Leydig cell tumour of the testis

A Leydig cell tumour of the testis is an uncommon testicular neoplasm. Its imaging appearance on ultrasound and MRI is nonspecific, but clinically it is associated with serum hormonal imbalance.

1-3% of all testicular tumours, but the most common sex-cord stromal tumour. Tend to be bimodal, with one peak occurring in paediatric patients (5-10 years) and one in adults (20-30 years).  Malignancy occurs in ~10% of tumours.

Leydig cell tumours arise from the interstitial cells of Leydig adjacent to the seminiferous tubules.

Leydig cell tumours of the testis may present with serum hormonal imbalance (~30%). Virilization (including precocious puberty) may occur. Hyperestrogenism may also occur and patients may demonstrate gynaecomastia.

Malignancy cannot be excluded on imaging.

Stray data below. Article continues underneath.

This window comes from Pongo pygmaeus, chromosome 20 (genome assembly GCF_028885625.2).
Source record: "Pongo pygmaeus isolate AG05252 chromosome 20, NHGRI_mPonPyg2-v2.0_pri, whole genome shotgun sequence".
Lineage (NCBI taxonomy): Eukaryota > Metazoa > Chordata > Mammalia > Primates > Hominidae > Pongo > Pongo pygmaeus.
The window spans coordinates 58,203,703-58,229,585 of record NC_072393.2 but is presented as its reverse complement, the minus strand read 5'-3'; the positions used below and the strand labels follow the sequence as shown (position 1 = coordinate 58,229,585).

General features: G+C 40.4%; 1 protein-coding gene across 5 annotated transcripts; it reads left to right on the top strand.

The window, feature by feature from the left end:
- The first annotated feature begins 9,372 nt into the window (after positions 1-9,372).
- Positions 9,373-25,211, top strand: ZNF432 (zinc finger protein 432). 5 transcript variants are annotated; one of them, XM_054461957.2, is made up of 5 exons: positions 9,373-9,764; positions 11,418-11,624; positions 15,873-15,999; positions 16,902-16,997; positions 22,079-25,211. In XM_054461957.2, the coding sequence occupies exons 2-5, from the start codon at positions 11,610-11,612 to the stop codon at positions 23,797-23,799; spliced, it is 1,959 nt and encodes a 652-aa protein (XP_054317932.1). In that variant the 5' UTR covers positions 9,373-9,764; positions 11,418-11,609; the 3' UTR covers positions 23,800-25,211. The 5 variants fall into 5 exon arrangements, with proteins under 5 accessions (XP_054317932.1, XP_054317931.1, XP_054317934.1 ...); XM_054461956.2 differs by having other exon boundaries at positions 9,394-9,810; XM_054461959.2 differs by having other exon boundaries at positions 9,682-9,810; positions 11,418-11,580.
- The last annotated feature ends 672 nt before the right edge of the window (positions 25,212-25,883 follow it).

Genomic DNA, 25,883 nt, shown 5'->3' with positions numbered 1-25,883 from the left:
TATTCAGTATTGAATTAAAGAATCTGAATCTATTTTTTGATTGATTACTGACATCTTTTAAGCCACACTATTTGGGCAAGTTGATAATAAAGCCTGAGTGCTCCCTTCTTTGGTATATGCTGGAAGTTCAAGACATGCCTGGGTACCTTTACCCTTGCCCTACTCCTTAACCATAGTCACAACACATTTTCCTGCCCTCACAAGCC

• small, hypoechoic, round intratesticular mass
  • may demonstrate cystic areas
  • most often unilateral
  • difficult to differentiate from other testicular tumours

On an imaging differential, consider:

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Article information

rID: 32723
System: Urogenital
Synonyms or Alternate Spellings:
  • Leydig cell tumor of the testis
  • Leydig cell tumor (testes)
  • Leydig cell tumours of the testis
  • Leydig cell tumour (testes)

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Cases and figures

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    Case 1: on ultrasound
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